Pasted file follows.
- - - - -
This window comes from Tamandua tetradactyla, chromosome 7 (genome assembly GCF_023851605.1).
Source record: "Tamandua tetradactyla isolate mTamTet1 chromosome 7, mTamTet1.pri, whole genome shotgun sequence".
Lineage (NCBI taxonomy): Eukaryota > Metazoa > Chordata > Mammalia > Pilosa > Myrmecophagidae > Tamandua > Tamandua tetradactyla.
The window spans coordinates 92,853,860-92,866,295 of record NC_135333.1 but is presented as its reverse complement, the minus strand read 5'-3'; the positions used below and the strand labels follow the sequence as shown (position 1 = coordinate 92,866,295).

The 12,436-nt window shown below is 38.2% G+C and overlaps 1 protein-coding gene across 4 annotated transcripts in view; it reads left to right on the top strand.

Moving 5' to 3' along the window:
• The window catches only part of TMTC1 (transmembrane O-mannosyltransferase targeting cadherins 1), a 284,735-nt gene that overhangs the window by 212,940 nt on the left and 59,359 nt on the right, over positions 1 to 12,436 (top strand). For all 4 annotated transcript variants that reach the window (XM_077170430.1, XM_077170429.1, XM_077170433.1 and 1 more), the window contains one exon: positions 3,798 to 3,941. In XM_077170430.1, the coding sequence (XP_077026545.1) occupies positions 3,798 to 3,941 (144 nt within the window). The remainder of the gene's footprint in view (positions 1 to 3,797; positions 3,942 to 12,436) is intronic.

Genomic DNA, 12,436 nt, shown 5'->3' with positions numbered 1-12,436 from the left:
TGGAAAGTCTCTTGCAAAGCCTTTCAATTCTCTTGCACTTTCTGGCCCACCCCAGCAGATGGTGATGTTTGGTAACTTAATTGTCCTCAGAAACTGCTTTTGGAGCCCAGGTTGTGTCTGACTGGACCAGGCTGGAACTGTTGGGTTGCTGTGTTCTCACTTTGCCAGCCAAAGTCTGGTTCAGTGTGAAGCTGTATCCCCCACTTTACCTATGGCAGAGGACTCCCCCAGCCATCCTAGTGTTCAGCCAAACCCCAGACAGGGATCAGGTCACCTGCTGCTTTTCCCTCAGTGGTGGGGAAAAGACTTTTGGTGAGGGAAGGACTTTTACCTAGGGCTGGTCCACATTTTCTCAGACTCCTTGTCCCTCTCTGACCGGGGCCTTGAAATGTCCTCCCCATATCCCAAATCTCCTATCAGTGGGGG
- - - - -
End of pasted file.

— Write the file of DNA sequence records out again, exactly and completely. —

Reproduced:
This window comes from Tamandua tetradactyla, chromosome 7 (genome assembly GCF_023851605.1).
Source record: "Tamandua tetradactyla isolate mTamTet1 chromosome 7, mTamTet1.pri, whole genome shotgun sequence".
Lineage (NCBI taxonomy): Eukaryota > Metazoa > Chordata > Mammalia > Pilosa > Myrmecophagidae > Tamandua > Tamandua tetradactyla.
The window spans coordinates 92,853,860-92,866,295 of record NC_135333.1 but is presented as its reverse complement, the minus strand read 5'-3'; the positions used below and the strand labels follow the sequence as shown (position 1 = coordinate 92,866,295).

The 12,436-nt window shown below is 38.2% G+C and overlaps 1 protein-coding gene across 4 annotated transcripts in view; it reads left to right on the top strand.

Moving 5' to 3' along the window:
• The window catches only part of TMTC1 (transmembrane O-mannosyltransferase targeting cadherins 1), a 284,735-nt gene that overhangs the window by 212,940 nt on the left and 59,359 nt on the right, over positions 1 to 12,436 (top strand). For all 4 annotated transcript variants that reach the window (XM_077170430.1, XM_077170429.1, XM_077170433.1 and 1 more), the window contains one exon: positions 3,798 to 3,941. In XM_077170430.1, the coding sequence (XP_077026545.1) occupies positions 3,798 to 3,941 (144 nt within the window). The remainder of the gene's footprint in view (positions 1 to 3,797; positions 3,942 to 12,436) is intronic.

Genomic DNA, 12,436 nt, shown 5'->3' with positions numbered 1-12,436 from the left:
TGGAAAGTCTCTTGCAAAGCCTTTCAATTCTCTTGCACTTTCTGGCCCACCCCAGCAGATGGTGATGTTTGGTAACTTAATTGTCCTCAGAAACTGCTTTTGGAGCCCAGGTTGTGTCTGACTGGACCAGGCTGGAACTGTTGGGTTGCTGTGTTCTCACTTTGCCAGCCAAAGTCTGGTTCAGTGTGAAGCTGTATCCCCCACTTTACCTATGGCAGAGGACTCCCCCAGCCATCCTAGTGTTCAGCCAAACCCCAGACAGGGATCAGGTCACCTGCTGCTTTTCCCTCAGTGGTGGGGAAAAGACTTTTGGTGAGGGAAGGACTTTTACCTAGGGCTGGTCCACATTTTCTCAGACTCCTTGTCCCTCTCTGACCGGGGCCTTGAAATGTCCTCCCCATATCCCAAATCTCCTATCAGTGGGGG